Writing is important to me. It’s important to my husband. As writers (me as a blogger, my husband as a published author), we wanted to pass along this skill to our children. In order to be a strong writer, one must have good grammar. An understanding of the English language is essential for anyone to become a good writer. It could be argued that an understanding of English is good for anyone who speaks it, regardless of their chosen profession.
Why is good grammar important? Simply stated, because it will help you look good in later life. If you have to do any kind of writing at all as an adult – ranging from reports for your boss to the novel you always wanted to write – knowing the rules of grammar is vital. You don’t want to turn in that report with bad grammar. You don’t want your book to get bad reviews due to poor grammar. And as parents, we don’t want to subject our children to that possible embarrassment either.
Now that we’ve explored the importance of grammar, the next question is, “how do you teach it?” There’s really no right answer to that question. You can buy curriculum from a trusted company, you can keep it casual and point out good grammar in the books you read, or you can write your own program. I’ve tried a couple of different options in our years of homeschooling, and my favorite is the “find and correct” method. Introduce the concept to your student (one or two per week is sufficient), and give them an incorrectly written sentence. Have them fix the sentence using all of the things they’ve learned and then rewrite the sentence correctly on a separate sheet of paper. This is what we do with my children, and it really works. They don’t love it, but they’re learning a lot. And the best part is, the concepts they’re learning are sticking and being applied in their other subjects.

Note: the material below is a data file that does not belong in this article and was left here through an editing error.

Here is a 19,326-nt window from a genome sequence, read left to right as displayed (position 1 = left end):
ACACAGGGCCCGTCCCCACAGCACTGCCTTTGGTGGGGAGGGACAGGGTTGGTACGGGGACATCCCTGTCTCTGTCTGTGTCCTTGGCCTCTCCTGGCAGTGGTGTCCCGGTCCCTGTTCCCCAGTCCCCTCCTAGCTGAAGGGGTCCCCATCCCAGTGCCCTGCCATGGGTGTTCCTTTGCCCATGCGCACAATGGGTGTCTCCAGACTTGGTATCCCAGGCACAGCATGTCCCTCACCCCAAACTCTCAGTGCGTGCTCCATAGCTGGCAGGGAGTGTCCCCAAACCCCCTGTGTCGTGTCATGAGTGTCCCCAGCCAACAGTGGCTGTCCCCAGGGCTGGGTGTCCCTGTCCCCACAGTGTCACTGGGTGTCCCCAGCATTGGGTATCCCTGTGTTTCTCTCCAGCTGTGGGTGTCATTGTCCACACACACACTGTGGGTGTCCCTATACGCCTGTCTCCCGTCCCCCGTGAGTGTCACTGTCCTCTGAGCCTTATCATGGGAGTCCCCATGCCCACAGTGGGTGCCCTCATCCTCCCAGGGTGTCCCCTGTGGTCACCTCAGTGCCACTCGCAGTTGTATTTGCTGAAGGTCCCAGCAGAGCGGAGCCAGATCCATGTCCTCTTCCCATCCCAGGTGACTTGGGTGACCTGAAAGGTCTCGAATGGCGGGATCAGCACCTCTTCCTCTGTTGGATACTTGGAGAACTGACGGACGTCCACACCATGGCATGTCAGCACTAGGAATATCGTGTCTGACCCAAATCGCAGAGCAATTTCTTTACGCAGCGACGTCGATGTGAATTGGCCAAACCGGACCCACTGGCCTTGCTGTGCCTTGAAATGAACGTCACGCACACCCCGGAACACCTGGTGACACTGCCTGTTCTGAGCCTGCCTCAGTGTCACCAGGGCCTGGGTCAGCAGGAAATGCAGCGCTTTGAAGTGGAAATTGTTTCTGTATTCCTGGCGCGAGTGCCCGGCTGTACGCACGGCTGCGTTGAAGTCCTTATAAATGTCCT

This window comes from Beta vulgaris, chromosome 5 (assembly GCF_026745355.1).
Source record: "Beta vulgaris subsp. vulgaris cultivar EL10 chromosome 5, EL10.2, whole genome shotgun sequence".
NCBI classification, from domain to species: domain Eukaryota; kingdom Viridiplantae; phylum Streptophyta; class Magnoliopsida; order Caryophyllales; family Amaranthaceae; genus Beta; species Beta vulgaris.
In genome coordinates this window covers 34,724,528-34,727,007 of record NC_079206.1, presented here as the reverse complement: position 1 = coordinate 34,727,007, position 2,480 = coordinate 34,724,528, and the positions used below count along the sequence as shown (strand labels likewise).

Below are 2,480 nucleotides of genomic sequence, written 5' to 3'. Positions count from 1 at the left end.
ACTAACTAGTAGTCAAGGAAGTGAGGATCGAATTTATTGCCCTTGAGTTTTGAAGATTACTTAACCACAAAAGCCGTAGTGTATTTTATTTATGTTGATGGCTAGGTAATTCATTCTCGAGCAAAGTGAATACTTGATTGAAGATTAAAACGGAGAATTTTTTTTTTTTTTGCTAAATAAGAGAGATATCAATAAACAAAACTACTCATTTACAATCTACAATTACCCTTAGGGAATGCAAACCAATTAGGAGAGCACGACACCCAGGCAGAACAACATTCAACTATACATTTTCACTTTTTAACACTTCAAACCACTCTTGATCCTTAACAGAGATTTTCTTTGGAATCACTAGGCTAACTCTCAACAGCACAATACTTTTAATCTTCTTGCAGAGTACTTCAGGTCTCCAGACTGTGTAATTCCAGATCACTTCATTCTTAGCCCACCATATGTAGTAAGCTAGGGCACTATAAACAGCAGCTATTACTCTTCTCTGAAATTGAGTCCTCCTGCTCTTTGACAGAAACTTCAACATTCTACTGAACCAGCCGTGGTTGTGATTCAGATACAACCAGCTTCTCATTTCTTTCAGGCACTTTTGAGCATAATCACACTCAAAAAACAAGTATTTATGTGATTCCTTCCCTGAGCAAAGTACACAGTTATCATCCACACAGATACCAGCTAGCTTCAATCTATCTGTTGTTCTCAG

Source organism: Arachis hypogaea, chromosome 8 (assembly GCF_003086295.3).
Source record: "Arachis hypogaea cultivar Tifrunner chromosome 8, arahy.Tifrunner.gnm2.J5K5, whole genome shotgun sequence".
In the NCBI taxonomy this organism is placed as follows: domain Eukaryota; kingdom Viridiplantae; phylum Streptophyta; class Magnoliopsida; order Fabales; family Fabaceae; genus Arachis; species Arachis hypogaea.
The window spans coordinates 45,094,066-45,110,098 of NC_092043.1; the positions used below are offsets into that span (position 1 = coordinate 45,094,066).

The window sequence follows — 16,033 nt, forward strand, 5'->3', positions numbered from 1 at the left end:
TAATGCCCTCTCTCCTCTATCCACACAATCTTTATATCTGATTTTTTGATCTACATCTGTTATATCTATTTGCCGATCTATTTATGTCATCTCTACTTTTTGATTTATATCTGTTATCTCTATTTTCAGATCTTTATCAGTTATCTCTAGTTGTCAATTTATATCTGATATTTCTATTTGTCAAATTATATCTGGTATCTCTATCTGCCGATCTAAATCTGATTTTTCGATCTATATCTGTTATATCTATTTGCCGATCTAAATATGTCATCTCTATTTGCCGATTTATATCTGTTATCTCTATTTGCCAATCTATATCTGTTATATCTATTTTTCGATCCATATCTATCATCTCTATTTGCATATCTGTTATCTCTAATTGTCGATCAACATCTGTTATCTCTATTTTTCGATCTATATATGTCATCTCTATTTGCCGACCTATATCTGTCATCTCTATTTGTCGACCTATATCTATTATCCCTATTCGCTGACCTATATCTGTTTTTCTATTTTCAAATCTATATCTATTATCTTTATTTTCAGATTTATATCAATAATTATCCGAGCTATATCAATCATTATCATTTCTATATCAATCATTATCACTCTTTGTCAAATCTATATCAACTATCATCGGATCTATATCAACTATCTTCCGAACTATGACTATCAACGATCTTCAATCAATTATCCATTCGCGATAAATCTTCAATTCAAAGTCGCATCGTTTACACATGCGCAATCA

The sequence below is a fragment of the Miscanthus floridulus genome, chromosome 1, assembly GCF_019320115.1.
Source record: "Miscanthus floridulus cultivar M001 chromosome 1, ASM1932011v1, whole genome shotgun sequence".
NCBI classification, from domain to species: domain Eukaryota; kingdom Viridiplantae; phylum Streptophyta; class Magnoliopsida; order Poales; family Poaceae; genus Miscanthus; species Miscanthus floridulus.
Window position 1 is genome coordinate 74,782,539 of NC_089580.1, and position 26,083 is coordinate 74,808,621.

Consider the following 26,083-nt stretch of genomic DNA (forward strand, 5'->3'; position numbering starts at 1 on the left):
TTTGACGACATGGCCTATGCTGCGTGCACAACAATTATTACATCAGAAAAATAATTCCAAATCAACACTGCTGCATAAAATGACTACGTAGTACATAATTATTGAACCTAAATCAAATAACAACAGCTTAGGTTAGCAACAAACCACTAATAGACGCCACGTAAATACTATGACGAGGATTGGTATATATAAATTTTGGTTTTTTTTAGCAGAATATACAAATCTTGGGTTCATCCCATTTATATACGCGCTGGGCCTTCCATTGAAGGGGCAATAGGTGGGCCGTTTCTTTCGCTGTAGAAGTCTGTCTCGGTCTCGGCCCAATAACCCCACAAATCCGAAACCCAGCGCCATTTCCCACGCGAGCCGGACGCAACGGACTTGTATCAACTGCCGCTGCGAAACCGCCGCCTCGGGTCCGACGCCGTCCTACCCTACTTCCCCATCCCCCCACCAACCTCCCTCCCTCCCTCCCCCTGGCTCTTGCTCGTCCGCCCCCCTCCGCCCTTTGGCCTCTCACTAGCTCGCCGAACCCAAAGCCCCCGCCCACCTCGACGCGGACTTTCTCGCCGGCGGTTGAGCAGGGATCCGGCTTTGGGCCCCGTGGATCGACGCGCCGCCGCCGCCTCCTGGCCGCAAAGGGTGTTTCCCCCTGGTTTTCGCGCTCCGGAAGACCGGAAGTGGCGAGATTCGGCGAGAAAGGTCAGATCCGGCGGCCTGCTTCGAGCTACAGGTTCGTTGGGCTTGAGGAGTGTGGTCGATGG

A good way to start grammar instruction early on is by introducing literature to children at a young age. In our family, we read a lot of good books to the children as toddlers. When they hit school age, we start with grammar fairly young. A lot of families don’t do this, but we do; it’s that important to us. At the younger ages, it doesn’t have to be intense, so don’t stress over it. Simply introducing the different kinds of words (nouns, verbs, and adjectives in the beginning) in English is a good place to start. Follow that up with the concept that a sentence is a complete thought (subject and verb, at the least), starts with a capital letter, and ends with an ending mark (usually a period, but sometimes a question mark or exclamation point). That’s all that’s required from a lower-elementary student.
As your child enters the upper elementary years, add in more types of words – adverbs, prepositions, helping verbs. This is the time to teach proper comma and quotation mark usage as well.
My children aren’t past this stage yet, so I can’t comment too much on what to do after that. I can say that it’s important for children of all ages to continue learning and practicing grammar all throughout their education.
Remember, the way I do it isn’t necessarily the right way for you. As with all things in homeschooling, experiment until you find what will work. But don’t ignore grammar and hope your children will pick it up on their own or that they don’t need it. Neither of those are reasonable expectations.
Finally, I want to tie the idea of grammar into writing. They’re nearly synonymous, but not quite. One can write without being good at it. I’ve seen this over and over in my years as a writer-slash-copy-editor. Writing, especially creative writing, is the fun part of grammar, so don’t ignore it. Invite your children to write things that interest them. Have them start a journal, create a short story, or write an essay (informative or persuasive) on a topic that’s important to them. Whatever they do, make sure they use good grammar concepts appropriate for their age. This is the best way to ensure that the grammar you’re teaching them is being moved into their long-term memory. Make sure your children are using their grammar skills in subjects outside of “grammar class” for the best chance of solidifying their understanding and reception. The last thing you want is for the information to become compartmentalized, which is why both grammar and writing are crucial. The most important thing to remember is to work at your child’s level. Make it as fun as possible. Your child will thank you for it.
Wendy is a homeschooling mom of three boys, ages 11, 8, and 2. She loves making things, especially quilts and crocheted hats. She blogs about exploring simplicity in a family setting, crafting, books, and homeschooling at Ladybug Daydreams.